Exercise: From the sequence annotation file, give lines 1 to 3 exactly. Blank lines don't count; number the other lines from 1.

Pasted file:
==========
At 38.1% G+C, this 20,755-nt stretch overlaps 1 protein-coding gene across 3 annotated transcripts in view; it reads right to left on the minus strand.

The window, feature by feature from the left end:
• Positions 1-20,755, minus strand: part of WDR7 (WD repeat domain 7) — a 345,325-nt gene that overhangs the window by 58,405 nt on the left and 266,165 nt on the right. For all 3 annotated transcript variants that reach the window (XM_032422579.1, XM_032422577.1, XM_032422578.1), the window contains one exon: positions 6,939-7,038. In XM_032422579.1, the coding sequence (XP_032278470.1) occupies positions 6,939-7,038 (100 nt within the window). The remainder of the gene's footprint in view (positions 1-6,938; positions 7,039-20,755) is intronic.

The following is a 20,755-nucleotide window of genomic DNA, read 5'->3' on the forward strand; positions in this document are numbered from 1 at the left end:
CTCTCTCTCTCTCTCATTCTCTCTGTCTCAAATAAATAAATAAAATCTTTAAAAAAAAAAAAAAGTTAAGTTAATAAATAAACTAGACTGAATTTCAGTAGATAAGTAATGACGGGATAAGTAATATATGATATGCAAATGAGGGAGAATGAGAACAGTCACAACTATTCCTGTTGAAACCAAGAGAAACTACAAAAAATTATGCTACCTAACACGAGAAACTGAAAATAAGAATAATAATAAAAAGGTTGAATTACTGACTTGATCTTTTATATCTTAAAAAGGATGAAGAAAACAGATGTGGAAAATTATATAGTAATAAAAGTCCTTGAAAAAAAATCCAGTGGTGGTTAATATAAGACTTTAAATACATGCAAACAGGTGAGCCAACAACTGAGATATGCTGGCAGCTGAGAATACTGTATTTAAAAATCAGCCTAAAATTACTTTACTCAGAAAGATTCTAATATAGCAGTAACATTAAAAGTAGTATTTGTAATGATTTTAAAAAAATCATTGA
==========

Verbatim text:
At 38.1% G+C, this 20,755-nt stretch overlaps 1 protein-coding gene across 3 annotated transcripts in view; it reads right to left on the minus strand.

The window, feature by feature from the left end:
• Positions 1-20,755, minus strand: part of WDR7 (WD repeat domain 7) — a 345,325-nt gene that overhangs the window by 58,405 nt on the left and 266,165 nt on the right. For all 3 annotated transcript variants that reach the window (XM_032422579.1, XM_032422577.1, XM_032422578.1), the window contains one exon: positions 6,939-7,038. In XM_032422579.1, the coding sequence (XP_032278470.1) occupies positions 6,939-7,038 (100 nt within the window). The remainder of the gene's footprint in view (positions 1-6,938; positions 7,039-20,755) is intronic.